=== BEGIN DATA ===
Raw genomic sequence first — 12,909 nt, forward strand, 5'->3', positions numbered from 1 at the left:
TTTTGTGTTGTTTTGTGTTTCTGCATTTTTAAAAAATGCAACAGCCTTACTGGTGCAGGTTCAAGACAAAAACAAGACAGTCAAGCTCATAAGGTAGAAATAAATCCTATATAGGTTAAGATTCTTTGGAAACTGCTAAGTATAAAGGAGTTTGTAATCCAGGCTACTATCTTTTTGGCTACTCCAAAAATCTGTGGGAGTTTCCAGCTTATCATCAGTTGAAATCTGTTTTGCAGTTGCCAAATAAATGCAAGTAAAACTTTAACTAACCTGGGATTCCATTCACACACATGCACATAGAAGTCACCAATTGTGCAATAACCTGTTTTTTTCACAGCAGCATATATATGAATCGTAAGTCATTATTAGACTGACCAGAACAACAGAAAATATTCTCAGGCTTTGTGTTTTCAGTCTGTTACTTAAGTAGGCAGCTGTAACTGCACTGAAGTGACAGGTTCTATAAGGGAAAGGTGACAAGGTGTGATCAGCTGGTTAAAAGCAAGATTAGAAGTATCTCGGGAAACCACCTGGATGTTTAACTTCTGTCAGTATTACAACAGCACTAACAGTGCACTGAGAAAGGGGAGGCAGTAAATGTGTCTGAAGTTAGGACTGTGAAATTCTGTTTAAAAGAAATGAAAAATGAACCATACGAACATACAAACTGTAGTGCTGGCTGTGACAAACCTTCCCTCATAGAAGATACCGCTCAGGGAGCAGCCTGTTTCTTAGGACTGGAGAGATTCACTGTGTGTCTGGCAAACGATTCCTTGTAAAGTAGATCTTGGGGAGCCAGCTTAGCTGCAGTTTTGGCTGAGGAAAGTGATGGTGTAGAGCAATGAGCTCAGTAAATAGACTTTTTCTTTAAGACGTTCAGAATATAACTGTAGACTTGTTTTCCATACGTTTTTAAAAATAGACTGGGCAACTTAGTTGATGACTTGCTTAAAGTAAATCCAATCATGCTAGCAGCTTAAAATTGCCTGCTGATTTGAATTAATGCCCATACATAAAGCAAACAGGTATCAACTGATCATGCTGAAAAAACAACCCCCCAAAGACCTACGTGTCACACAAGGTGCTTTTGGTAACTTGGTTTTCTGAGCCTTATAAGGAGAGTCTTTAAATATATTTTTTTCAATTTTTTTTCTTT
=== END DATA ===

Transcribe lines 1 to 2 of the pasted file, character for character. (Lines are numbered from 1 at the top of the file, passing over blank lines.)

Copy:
Raw genomic sequence first — 12,909 nt, forward strand, 5'->3', positions numbered from 1 at the left:
TTTTGTGTTGTTTTGTGTTTCTGCATTTTTAAAAAATGCAACAGCCTTACTGGTGCAGGTTCAAGACAAAAACAAGACAGTCAAGCTCATAAGGTAGAAATAAATCCTATATAGGTTAAGATTCTTTGGAAACTGCTAAGTATAAAGGAGTTTGTAATCCAGGCTACTATCTTTTTGGCTACTCCAAAAATCTGTGGGAGTTTCCAGCTTATCATCAGTTGAAATCTGTTTTGCAGTTGCCAAATAAATGCAAGTAAAACTTTAACTAACCTGGGATTCCATTCACACACATGCACATAGAAGTCACCAATTGTGCAATAACCTGTTTTTTTCACAGCAGCATATATATGAATCGTAAGTCATTATTAGACTGACCAGAACAACAGAAAATATTCTCAGGCTTTGTGTTTTCAGTCTGTTACTTAAGTAGGCAGCTGTAACTGCACTGAAGTGACAGGTTCTATAAGGGAAAGGTGACAAGGTGTGATCAGCTGGTTAAAAGCAAGATTAGAAGTATCTCGGGAAACCACCTGGATGTTTAACTTCTGTCAGTATTACAACAGCACTAACAGTGCACTGAGAAAGGGGAGGCAGTAAATGTGTCTGAAGTTAGGACTGTGAAATTCTGTTTAAAAGAAATGAAAAATGAACCATACGAACATACAAACTGTAGTGCTGGCTGTGACAAACCTTCCCTCATAGAAGATACCGCTCAGGGAGCAGCCTGTTTCTTAGGACTGGAGAGATTCACTGTGTGTCTGGCAAACGATTCCTTGTAAAGTAGATCTTGGGGAGCCAGCTTAGCTGCAGTTTTGGCTGAGGAAAGTGATGGTGTAGAGCAATGAGCTCAGTAAATAGACTTTTTCTTTAAGACGTTCAGAATATAACTGTAGACTTGTTTTCCATACGTTTTTAAAAATAGACTGGGCAACTTAGTTGATGACTTGCTTAAAGTAAATCCAATCATGCTAGCAGCTTAAAATTGCCTGCTGATTTGAATTAATGCCCATACATAAAGCAAACAGGTATCAACTGATCATGCTGAAAAAACAACCCCCCAAAGACCTACGTGTCACACAAGGTGCTTTTGGTAACTTGGTTTTCTGAGCCTTATAAGGAGAGTCTTTAAATATATTTTTTTCAATTTTTTTTCTTT